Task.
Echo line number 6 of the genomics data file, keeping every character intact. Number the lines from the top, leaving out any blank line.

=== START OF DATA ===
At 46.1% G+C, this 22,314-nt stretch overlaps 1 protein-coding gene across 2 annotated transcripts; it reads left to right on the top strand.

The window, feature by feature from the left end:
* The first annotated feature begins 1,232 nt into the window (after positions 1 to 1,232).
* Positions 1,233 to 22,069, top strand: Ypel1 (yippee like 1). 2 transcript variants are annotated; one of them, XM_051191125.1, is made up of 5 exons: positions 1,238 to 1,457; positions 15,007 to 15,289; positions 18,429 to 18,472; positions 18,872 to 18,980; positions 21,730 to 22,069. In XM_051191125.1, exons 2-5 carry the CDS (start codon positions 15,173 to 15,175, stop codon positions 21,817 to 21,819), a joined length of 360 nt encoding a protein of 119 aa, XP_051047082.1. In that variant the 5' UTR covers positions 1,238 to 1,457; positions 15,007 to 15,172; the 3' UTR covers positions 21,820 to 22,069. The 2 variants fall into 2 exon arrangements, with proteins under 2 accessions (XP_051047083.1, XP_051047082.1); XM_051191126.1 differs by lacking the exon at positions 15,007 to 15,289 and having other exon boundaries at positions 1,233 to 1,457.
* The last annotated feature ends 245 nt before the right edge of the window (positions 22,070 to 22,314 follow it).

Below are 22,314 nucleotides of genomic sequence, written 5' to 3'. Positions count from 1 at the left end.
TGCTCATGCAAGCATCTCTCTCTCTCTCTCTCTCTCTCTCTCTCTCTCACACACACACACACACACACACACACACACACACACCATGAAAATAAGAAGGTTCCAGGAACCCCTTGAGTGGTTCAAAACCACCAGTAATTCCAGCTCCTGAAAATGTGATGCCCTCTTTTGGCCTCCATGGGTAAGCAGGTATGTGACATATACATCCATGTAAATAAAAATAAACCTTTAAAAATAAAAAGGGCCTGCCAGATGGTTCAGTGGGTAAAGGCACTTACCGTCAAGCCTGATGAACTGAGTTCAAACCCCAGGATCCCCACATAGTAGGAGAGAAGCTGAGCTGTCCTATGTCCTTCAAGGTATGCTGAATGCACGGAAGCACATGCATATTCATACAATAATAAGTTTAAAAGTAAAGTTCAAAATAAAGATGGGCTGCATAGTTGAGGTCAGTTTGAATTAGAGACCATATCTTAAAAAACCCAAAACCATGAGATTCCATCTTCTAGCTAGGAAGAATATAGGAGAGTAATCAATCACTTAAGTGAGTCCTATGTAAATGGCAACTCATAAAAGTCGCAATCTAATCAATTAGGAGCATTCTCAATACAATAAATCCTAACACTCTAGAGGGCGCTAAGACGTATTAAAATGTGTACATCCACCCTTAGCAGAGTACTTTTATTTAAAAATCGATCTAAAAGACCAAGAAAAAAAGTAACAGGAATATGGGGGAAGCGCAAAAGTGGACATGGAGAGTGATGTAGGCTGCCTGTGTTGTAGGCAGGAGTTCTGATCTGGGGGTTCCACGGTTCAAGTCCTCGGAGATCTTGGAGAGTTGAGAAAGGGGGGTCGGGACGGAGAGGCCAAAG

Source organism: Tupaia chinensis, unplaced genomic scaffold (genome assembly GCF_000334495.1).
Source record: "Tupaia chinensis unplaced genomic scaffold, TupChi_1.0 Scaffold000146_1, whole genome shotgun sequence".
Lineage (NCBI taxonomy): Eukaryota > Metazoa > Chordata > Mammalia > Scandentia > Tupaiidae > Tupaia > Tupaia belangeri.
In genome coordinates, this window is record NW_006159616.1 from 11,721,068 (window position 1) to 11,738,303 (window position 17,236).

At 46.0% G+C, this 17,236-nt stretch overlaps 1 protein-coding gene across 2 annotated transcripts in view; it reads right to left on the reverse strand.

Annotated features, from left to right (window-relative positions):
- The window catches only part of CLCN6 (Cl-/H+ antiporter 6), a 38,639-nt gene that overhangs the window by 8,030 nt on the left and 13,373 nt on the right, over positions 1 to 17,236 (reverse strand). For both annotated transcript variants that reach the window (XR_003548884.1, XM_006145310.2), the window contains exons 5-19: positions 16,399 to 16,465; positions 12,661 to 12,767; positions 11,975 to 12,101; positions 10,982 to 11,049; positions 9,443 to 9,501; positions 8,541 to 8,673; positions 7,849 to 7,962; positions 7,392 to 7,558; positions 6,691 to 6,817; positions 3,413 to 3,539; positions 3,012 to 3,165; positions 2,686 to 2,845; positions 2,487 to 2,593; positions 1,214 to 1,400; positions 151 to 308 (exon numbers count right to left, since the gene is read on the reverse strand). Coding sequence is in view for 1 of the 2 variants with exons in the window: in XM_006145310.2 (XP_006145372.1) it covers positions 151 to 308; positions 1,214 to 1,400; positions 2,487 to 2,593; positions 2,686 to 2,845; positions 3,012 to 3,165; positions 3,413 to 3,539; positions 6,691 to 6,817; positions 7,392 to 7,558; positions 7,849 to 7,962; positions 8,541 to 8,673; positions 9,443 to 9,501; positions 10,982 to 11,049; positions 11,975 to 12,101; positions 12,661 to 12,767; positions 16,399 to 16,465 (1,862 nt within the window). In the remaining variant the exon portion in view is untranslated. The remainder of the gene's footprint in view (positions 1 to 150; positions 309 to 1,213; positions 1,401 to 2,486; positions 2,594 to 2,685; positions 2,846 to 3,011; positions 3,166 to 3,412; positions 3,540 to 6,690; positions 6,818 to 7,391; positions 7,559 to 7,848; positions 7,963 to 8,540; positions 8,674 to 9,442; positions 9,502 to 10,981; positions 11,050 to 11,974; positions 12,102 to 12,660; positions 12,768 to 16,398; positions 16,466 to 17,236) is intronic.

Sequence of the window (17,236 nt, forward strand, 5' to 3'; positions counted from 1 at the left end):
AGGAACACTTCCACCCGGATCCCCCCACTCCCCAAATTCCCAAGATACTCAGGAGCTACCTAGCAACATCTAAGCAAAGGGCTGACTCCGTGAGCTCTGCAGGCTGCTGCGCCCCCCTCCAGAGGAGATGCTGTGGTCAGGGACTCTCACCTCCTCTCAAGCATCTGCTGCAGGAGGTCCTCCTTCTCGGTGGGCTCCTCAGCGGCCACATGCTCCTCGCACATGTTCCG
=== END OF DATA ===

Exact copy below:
Below are 22,314 nucleotides of genomic sequence, written 5' to 3'. Positions count from 1 at the left end.